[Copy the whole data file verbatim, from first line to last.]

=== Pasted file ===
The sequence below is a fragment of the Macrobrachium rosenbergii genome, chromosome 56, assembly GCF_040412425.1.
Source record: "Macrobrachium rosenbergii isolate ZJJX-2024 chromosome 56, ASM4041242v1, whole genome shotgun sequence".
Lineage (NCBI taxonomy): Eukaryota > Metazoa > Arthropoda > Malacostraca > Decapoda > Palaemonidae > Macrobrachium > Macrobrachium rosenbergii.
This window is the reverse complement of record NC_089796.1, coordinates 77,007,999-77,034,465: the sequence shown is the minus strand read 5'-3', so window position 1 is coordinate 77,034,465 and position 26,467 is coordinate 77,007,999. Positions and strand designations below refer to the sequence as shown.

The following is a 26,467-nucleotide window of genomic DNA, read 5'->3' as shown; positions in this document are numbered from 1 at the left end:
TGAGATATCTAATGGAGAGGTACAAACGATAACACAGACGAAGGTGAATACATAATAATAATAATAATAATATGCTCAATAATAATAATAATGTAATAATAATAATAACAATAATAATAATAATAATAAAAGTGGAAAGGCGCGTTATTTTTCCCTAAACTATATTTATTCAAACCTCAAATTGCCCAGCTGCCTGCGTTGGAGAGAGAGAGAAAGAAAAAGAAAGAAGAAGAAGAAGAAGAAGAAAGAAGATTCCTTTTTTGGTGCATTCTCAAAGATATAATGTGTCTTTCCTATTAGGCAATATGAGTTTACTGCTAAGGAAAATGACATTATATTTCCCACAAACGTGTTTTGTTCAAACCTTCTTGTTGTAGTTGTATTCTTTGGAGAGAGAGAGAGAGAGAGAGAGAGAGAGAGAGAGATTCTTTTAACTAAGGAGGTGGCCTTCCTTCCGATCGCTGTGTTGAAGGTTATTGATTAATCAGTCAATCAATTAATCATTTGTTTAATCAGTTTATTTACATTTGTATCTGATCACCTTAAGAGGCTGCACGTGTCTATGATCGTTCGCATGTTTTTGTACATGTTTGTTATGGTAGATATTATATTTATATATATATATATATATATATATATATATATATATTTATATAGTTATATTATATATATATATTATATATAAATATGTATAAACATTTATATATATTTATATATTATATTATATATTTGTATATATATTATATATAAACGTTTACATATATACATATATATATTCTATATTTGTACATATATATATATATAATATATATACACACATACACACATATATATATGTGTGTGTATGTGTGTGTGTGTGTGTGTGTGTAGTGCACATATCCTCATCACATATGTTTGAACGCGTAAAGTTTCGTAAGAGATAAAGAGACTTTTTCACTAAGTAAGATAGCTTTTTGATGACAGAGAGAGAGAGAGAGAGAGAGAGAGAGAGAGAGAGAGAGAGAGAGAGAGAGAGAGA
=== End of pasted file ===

The sequence below is a fragment of the Macrobrachium rosenbergii genome, chromosome 56, assembly GCF_040412425.1.
Source record: "Macrobrachium rosenbergii isolate ZJJX-2024 chromosome 56, ASM4041242v1, whole genome shotgun sequence".
Lineage (NCBI taxonomy): Eukaryota > Metazoa > Arthropoda > Malacostraca > Decapoda > Palaemonidae > Macrobrachium > Macrobrachium rosenbergii.
This window is the reverse complement of record NC_089796.1, coordinates 77,007,999-77,034,465: the sequence shown is the minus strand read 5'-3', so window position 1 is coordinate 77,034,465 and position 26,467 is coordinate 77,007,999. Positions and strand designations below refer to the sequence as shown.

The following is a 26,467-nucleotide window of genomic DNA, read 5'->3' as shown; positions in this document are numbered from 1 at the left end:
TGAGATATCTAATGGAGAGGTACAAACGATAACACAGACGAAGGTGAATACATAATAATAATAATAATAATATGCTCAATAATAATAATAATGTAATAATAATAATAACAATAATAATAATAATAATAAAAGTGGAAAGGCGCGTTATTTTTCCCTAAACTATATTTATTCAAACCTCAAATTGCCCAGCTGCCTGCGTTGGAGAGAGAGAGAAAGAAAAAGAAAGAAGAAGAAGAAGAAGAAGAAAGAAGATTCCTTTTTTGGTGCATTCTCAAAGATATAATGTGTCTTTCCTATTAGGCAATATGAGTTTACTGCTAAGGAAAATGACATTATATTTCCCACAAACGTGTTTTGTTCAAACCTTCTTGTTGTAGTTGTATTCTTTGGAGAGAGAGAGAGAGAGAGAGAGAGAGAGAGAGAGATTCTTTTAACTAAGGAGGTGGCCTTCCTTCCGATCGCTGTGTTGAAGGTTATTGATTAATCAGTCAATCAATTAATCATTTGTTTAATCAGTTTATTTACATTTGTATCTGATCACCTTAAGAGGCTGCACGTGTCTATGATCGTTCGCATGTTTTTGTACATGTTTGTTATGGTAGATATTATATTTATATATATATATATATATATATATATATATATATATTTATATAGTTATATTATATATATATATTATATATAAATATGTATAAACATTTATATATATTTATATATTATATTATATATTTGTATATATATTATATATAAACGTTTACATATATACATATATATATTCTATATTTGTACATATATATATATATAATATATATACACACATACACACATATATATATGTGTGTGTATGTGTGTGTGTGTGTGTGTGTGTAGTGCACATATCCTCATCACATATGTTTGAACGCGTAAAGTTTCGTAAGAGATAAAGAGACTTTTTCACTAAGTAAGATAGCTTTTTGATGACAGAGAGAGAGAGAGAGAGAGAGAGAGAGAGAGAGAGAGAGAGAGAGAGAGAGAGAGA